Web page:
The reason Marilyn Monroe was monitored by the FBI for years

Marilyn Monroe is one of America's greatest darlings. She's a cultural icon, an example of traditional "feminine sexiness," and/or a subject of conspiracy theory, depending on who you ask. Her acting career boomed through the '50s. Her music career didn't do too badly, either, nor did her modeling career. These days, even people who don't know anything about the actress-singer-model know Monroe from her image printed on just about everything. Want a Marilyn Monroe shower curtain? Got it. Poster? Easy. Phone covers, coffee mugs, paintings — you name it. There's even a piercing named after the actress's famous beauty mark.

With Monroe being so popular in American culture, it might be difficult for some to imagine that she was once monitored by the Federal Bureau of Investigation. For those who may not find this a surprise, we can tell you right now that the investigation didn't have anything to do with the Kennedy conspiracy and her death at age 36. So what was it actually about?

It's just a jump to the left

Monroe's political views weren't exactly the most common in her time. Born in 1926, Monroe reached adulthood right after the Second World War, during a time when the United States was becoming increasingly concerned that its capitalistic way of life was under the threat of those darn Commies. And Monroe had some pretty left-leaning political views.

In direct contrast to the seemingly clueless and innocent characters the actress portrayed on screen, the real Marilyn was quite politically aware and vocal about her opinions. She's described in From Right to Left, the autobiography of self-exiled American leftist activist Frederick Vanderbilt Field, as being a firm believer in equality for people of color and a proponent of the Civil Rights Movement, which was in full swing toward the end of her life. Unfortunately, Monroe wouldn't get to see the beautiful end results of the movement, but her support made her questionable in the eyes some right-wing officials.

To add to suspicion, From Right to Left talks about Monroe's "admiration for what was being done in China, her anger at red-baiting and McCarthyism and her hatred of (FBI director) J. Edgar Hoover." And, if you know anything about the former FBI director, you probably know that open dislike of the guy might not have been in Monroe's best interest.

Her husband didn't help matters

In 1956, men around the country were slapped right in their delusions as Marilyn Monroe was taken off the market. By whom? The American playwright Arthur Miller. Though the marriage would only last five years, depending on which end of the political spectrum you're viewing from, it wouldn't help her image any. That's because Arthur Miller was constantly accused of being a Communist sympathizer.

Miller most surely aligned himself with progressive politics and the left-wing way of things, such as his stance against Senator Joseph McCarthy, for whom McCarthyism is named. With the Red Scare in motion, all left-wing politics were being labeled as "Communist" by one person or another. When Monroe and Miller wed, she caught the same anti-communist flack her husband was already experiencing. Not just from any Joe Schmo, either. She was attacked by "red-baiters," people in the news media who harassed anyone with suspected Communist sympathies. According to History Today, the radio news commentator Walter Winchell even aired a piece calling the actress "the darling of the left-wing intelligentsia, several of whom are listed as Red fronters."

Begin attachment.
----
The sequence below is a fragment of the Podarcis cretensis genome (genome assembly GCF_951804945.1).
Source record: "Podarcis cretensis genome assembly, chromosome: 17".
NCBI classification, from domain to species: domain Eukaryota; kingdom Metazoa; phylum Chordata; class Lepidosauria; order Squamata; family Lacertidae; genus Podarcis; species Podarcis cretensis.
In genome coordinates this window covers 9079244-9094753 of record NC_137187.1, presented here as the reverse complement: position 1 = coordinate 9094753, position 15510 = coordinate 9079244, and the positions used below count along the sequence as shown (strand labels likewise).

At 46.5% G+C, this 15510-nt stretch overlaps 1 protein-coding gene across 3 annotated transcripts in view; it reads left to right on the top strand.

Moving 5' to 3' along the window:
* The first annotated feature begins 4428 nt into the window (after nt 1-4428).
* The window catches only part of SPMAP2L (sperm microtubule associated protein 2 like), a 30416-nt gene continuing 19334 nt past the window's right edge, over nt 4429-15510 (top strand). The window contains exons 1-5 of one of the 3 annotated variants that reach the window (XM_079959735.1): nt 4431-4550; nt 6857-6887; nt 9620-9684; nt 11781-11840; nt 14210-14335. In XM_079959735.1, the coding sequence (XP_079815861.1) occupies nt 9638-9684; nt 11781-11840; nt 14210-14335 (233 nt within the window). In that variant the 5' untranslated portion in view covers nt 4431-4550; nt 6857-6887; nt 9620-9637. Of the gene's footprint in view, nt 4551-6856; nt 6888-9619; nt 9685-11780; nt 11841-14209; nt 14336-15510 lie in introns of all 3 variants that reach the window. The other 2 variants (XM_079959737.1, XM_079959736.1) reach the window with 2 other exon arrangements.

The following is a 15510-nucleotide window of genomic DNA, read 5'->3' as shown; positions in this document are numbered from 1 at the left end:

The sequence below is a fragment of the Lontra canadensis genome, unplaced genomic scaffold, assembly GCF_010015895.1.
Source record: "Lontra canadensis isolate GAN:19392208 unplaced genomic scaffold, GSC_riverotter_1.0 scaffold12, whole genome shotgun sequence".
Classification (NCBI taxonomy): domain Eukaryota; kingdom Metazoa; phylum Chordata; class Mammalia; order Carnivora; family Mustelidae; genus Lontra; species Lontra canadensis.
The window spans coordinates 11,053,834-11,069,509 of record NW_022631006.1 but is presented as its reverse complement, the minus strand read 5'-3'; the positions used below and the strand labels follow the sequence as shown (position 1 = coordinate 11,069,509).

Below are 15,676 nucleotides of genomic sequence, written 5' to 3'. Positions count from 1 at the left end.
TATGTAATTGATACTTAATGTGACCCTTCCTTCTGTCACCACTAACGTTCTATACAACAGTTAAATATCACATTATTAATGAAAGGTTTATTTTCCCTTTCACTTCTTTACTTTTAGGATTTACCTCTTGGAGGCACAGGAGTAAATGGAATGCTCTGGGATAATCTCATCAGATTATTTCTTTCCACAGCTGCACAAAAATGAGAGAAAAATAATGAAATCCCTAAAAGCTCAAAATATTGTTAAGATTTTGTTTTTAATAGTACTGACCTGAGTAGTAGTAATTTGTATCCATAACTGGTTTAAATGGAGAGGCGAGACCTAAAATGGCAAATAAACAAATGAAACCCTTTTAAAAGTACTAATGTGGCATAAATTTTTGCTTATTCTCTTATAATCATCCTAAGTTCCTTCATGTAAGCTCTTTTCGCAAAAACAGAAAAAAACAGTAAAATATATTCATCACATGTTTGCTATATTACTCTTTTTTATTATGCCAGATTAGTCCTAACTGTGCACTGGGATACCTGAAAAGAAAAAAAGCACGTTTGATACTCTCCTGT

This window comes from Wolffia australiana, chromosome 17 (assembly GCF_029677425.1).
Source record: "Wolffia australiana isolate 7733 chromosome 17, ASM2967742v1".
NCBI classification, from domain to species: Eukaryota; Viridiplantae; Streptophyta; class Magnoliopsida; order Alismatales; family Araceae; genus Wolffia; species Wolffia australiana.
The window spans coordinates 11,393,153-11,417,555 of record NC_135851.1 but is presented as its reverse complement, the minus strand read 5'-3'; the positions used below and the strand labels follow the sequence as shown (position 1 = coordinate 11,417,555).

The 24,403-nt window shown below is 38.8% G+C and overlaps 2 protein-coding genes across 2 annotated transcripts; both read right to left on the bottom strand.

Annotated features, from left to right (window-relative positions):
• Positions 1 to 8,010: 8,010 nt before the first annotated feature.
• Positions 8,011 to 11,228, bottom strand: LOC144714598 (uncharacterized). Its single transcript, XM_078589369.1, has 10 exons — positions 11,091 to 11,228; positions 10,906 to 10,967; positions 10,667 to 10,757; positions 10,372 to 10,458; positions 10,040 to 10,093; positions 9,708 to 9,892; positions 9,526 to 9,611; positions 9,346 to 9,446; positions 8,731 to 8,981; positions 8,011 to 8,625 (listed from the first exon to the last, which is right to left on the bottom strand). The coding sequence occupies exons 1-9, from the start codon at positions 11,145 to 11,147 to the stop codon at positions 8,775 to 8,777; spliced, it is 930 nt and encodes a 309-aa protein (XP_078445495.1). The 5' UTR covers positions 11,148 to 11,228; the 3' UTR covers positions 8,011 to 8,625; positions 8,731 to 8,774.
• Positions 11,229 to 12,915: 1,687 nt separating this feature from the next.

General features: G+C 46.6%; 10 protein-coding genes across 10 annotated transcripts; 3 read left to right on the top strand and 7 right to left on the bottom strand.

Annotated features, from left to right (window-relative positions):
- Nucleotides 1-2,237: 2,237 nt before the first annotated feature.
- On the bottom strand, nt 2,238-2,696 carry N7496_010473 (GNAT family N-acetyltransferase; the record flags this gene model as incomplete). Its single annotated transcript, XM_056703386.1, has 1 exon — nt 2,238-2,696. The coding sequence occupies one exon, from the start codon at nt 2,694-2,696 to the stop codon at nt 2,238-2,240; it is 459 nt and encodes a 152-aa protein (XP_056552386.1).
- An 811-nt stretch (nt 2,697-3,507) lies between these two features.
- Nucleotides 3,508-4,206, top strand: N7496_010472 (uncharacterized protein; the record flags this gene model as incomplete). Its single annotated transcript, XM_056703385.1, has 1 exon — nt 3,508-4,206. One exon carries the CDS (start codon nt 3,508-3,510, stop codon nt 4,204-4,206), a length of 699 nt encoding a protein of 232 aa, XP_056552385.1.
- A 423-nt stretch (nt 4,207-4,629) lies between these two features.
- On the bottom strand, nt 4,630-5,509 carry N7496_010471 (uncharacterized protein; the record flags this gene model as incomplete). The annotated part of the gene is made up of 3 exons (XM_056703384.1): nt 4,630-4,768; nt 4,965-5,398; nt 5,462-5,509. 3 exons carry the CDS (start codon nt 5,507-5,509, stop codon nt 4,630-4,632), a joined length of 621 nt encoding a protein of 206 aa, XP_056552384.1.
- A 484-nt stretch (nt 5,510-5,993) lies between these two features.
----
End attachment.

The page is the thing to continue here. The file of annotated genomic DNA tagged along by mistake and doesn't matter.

Monroe and her husband both found themselves under the watchful eye of J. Edgar Hoover and his agents, which, honestly, wasn't a difficult thing to accomplish. The FBI director monitored anyone he suspected of having ties with Communists and Communist sympathizers. It was legally questionable at best.

Was Marilyn Monroe a communist?

Since there's an entire FBI file on the subject, you'd think the bureau would've found some conclusive evidence that showed Marilyn Monroe was or wasn't some sort of Commie, but they didn't. These days, Communism doesn't have the same broad negative connotations as it did then, so an accusation of believing in such can often be brushed aside. In the '50s and early '60s, being called a Communist could end your career.

The FBI's Monroe file was released some time ago, but it wasn't until 2012 that we could actually read them. Before that, they were so heavily redacted that forming a complete sentence was like assembling an intricate photograph from a handful of puzzle pieces. The reports in the file, according to The Atlantic, showed that Monroe had once hung out leftist Frederick Vanderbilt Field while shopping for furniture in Mexico, furniture that must've been made of hammers and sickles, since it was important enough to make the file.

The file is basically a bunch of hearsay. It's full of anonymous tips, called in here and there, accusing Monroe's production company of being "filled with Communists" and accusing Arthur Miller of being a Communist "cultural front man." Which no doubt was totally worth the tax dollars J. Edgar Hoover spent on Monroe's surveillance.